Meshboxes and Performance issues.

Questions and answers about the how and why of making maps.
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L4m3r
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Meshboxes and Performance issues.

Post by L4m3r » Mon Jul 18, 2005 5:57 am

While testing a new version of the Planet MoFo map, Darth Vader (I Died Once) and I discovered a map bug in which a tank could fall through and get stuck in a thin glass floor made from a meshbox object.Vader didn't really care for the glass floors to begin with, so they were removed for the next version and I didn't think anything more of it.

However, yesterday, I went to re-insert the glass floors into the revised map as a favor for OpticDelusion. with the changes I had already made, I *thought* that the bug wouldn't occur anymore. I was wrong...

Okay, so some background on the map. the affected area is atop four boxes oriented to make a four-way hallway with each other, like this:

Code: Select all

   | |
___| |___
___   ___
   | |
   | |
Each of these boxes has a fairly thin (0.5 in hieght) meshbox on top. This is used to texture the top of the boxes. Over the hallways are more meshboxes with a transparent texture.

Now, in testing the map, I found that on occasion I would fall into one of the meshboxes on top of the four boxes, thus ending up slightly lower, atop the box underneath. Obviously, being inside the meshbox made it hard to drive over the seams in the floor.

At the time I was using a very slow computer, and I noticed that the problem stopped when textures were turned off in the client (and thus the framerate increased). On my home PC (much better suited for the game) I don't seem to have the problem either.

So, can anyone explain this for me? I'm stumped. Is it just that slow computers like to fall through thin meshboxes? Anyone else had a similar problem?
Optimism is just a milder alternative to denial.

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Post by BIYA » Mon Jul 18, 2005 6:05 am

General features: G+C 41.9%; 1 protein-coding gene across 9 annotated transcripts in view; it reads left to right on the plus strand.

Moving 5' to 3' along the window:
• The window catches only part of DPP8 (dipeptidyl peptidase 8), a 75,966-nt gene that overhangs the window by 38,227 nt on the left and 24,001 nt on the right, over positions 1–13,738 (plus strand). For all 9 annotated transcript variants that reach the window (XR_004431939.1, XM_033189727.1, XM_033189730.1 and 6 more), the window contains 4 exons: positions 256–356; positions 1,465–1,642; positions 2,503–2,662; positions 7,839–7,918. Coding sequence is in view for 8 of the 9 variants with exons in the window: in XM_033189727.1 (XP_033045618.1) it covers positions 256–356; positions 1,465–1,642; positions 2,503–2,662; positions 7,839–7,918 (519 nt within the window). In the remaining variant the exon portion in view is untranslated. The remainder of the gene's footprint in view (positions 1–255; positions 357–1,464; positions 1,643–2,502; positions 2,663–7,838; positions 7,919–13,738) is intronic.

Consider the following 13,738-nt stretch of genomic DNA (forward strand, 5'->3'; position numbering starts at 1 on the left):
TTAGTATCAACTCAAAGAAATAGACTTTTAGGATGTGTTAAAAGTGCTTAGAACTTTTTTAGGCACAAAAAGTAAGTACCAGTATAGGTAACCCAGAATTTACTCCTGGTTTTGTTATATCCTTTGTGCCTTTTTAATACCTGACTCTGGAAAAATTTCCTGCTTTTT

I hav'nt seen this bug yet but I have done some weird things with meshes like for instance on my Hide-N-Seek map I was able to sqeeze half of my tank into a crack in between 2 hills. Also on my platforms there I was able to impale my tank.

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Post by Guest » Mon Jul 18, 2005 8:00 am

Why do you need to make a small meshbox, to go ontop of the others?
That doesn't seem to make any sense... :/

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Post by L4m3r » Mon Jul 18, 2005 4:03 pm

CannonBallGuy wrote:Why do you need to make a small meshbox, to go ontop of the others?
That doesn't seem to make any sense... :/
First, Windows BZFS is stupid and doesn't seem to recognize the "top" parameter for texturing.

Second, in other places (and in other versions o the map), these meshboxes also span gaps and float over drive-through boxes... in other words, they also provide a necessary driving surface in certain places.
Optimism is just a milder alternative to denial.

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Post by Guest » Mon Jul 18, 2005 4:18 pm

Okay. :) Gotcha. :wink:

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Post by ClayOgre » Fri Jul 22, 2005 12:59 am

Why not just make mesh object boxes and code the faces you want to be drivethrough individually and leave the tops of the boxes regular?
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Post by khazhyk » Fri Jul 22, 2005 1:05 am

ClayOgre wrote:Why not just make mesh object boxes and code the faces you want to be drivethrough individually and leave the tops of the boxes regular?
wha?
do you mean make the parts you need the "glass" thingy for drivethrough?
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Post by BIYA » Fri Jul 22, 2005 2:10 am